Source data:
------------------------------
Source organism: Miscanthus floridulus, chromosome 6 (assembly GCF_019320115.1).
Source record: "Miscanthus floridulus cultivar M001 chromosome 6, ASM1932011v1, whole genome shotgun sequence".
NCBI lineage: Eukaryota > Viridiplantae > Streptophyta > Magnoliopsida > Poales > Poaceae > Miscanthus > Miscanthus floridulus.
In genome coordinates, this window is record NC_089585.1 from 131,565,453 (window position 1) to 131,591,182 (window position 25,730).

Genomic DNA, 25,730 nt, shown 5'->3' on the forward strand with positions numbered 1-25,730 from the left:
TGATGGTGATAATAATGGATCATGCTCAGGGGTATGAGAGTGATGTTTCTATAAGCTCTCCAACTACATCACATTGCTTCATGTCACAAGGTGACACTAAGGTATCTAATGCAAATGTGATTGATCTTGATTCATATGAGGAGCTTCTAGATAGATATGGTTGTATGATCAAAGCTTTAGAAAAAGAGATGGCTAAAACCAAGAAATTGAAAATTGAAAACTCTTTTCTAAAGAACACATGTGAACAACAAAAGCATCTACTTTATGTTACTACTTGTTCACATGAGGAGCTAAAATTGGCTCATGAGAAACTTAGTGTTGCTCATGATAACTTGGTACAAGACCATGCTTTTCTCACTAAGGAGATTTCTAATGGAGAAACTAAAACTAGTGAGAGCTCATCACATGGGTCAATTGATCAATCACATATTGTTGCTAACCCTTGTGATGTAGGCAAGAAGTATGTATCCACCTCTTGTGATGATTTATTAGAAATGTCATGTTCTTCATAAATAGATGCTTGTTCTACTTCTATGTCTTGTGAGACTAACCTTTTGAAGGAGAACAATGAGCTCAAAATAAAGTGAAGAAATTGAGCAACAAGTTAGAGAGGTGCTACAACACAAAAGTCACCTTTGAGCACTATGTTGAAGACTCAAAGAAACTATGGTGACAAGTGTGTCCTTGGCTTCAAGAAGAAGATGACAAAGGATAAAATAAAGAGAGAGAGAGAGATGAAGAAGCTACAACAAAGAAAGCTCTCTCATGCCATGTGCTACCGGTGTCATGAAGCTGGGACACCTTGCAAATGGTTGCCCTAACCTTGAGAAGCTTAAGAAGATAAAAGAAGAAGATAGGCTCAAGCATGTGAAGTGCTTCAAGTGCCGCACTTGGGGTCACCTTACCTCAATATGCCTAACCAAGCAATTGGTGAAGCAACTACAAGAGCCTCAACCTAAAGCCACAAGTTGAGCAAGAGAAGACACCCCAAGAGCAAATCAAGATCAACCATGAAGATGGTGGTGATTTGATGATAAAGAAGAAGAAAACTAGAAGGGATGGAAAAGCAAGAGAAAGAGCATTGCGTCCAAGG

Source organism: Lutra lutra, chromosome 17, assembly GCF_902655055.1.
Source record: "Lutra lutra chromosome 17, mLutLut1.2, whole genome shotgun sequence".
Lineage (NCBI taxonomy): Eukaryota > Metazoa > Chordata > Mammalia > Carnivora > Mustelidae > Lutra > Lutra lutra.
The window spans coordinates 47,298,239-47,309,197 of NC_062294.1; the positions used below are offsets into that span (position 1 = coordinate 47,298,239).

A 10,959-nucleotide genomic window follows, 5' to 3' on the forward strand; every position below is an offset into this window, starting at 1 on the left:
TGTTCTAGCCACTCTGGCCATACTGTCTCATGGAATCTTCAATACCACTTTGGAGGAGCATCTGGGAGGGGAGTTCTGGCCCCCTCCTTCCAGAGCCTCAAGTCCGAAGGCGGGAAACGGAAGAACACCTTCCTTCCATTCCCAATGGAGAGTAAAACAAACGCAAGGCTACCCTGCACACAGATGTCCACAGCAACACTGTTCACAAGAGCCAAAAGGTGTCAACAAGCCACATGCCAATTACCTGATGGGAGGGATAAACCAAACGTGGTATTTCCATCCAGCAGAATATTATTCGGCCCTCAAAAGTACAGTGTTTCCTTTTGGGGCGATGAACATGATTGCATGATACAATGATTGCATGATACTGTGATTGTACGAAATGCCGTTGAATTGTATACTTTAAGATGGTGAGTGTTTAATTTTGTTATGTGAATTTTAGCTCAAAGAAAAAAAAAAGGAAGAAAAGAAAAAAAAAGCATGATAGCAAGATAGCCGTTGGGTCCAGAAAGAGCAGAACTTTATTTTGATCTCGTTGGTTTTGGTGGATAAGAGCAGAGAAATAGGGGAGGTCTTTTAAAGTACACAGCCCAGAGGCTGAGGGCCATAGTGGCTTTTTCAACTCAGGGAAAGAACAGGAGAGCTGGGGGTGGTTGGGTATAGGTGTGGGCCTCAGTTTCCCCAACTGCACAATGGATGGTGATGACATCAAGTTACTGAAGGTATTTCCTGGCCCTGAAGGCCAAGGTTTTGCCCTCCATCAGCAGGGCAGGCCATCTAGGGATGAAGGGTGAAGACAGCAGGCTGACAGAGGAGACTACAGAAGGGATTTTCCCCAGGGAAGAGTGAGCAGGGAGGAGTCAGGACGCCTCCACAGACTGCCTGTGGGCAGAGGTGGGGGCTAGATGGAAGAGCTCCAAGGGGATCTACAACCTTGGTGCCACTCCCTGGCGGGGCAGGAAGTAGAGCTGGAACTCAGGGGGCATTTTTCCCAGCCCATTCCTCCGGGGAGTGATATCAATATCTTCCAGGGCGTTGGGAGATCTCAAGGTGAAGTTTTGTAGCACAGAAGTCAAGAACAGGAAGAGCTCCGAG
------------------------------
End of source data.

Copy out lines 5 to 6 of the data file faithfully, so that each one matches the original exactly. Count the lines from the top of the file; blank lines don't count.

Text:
Genomic DNA, 25,730 nt, shown 5'->3' on the forward strand with positions numbered 1-25,730 from the left:
TGATGGTGATAATAATGGATCATGCTCAGGGGTATGAGAGTGATGTTTCTATAAGCTCTCCAACTACATCACATTGCTTCATGTCACAAGGTGACACTAAGGTATCTAATGCAAATGTGATTGATCTTGATTCATATGAGGAGCTTCTAGATAGATATGGTTGTATGATCAAAGCTTTAGAAAAAGAGATGGCTAAAACCAAGAAATTGAAAATTGAAAACTCTTTTCTAAAGAACACATGTGAACAACAAAAGCATCTACTTTATGTTACTACTTGTTCACATGAGGAGCTAAAATTGGCTCATGAGAAACTTAGTGTTGCTCATGATAACTTGGTACAAGACCATGCTTTTCTCACTAAGGAGATTTCTAATGGAGAAACTAAAACTAGTGAGAGCTCATCACATGGGTCAATTGATCAATCACATATTGTTGCTAACCCTTGTGATGTAGGCAAGAAGTATGTATCCACCTCTTGTGATGATTTATTAGAAATGTCATGTTCTTCATAAATAGATGCTTGTTCTACTTCTATGTCTTGTGAGACTAACCTTTTGAAGGAGAACAATGAGCTCAAAATAAAGTGAAGAAATTGAGCAACAAGTTAGAGAGGTGCTACAACACAAAAGTCACCTTTGAGCACTATGTTGAAGACTCAAAGAAACTATGGTGACAAGTGTGTCCTTGGCTTCAAGAAGAAGATGACAAAGGATAAAATAAAGAGAGAGAGAGAGATGAAGAAGCTACAACAAAGAAAGCTCTCTCATGCCATGTGCTACCGGTGTCATGAAGCTGGGACACCTTGCAAATGGTTGCCCTAACCTTGAGAAGCTTAAGAAGATAAAAGAAGAAGATAGGCTCAAGCATGTGAAGTGCTTCAAGTGCCGCACTTGGGGTCACCTTACCTCAATATGCCTAACCAAGCAATTGGTGAAGCAACTACAAGAGCCTCAACCTAAAGCCACAAGTTGAGCAAGAGAAGACACCCCAAGAGCAAATCAAGATCAACCATGAAGATGGTGGTGATTTGATGATAAAGAAGAAGAAAACTAGAAGGGATGGAAAAGCAAGAGAAAGAGCATTGCGTCCAAGG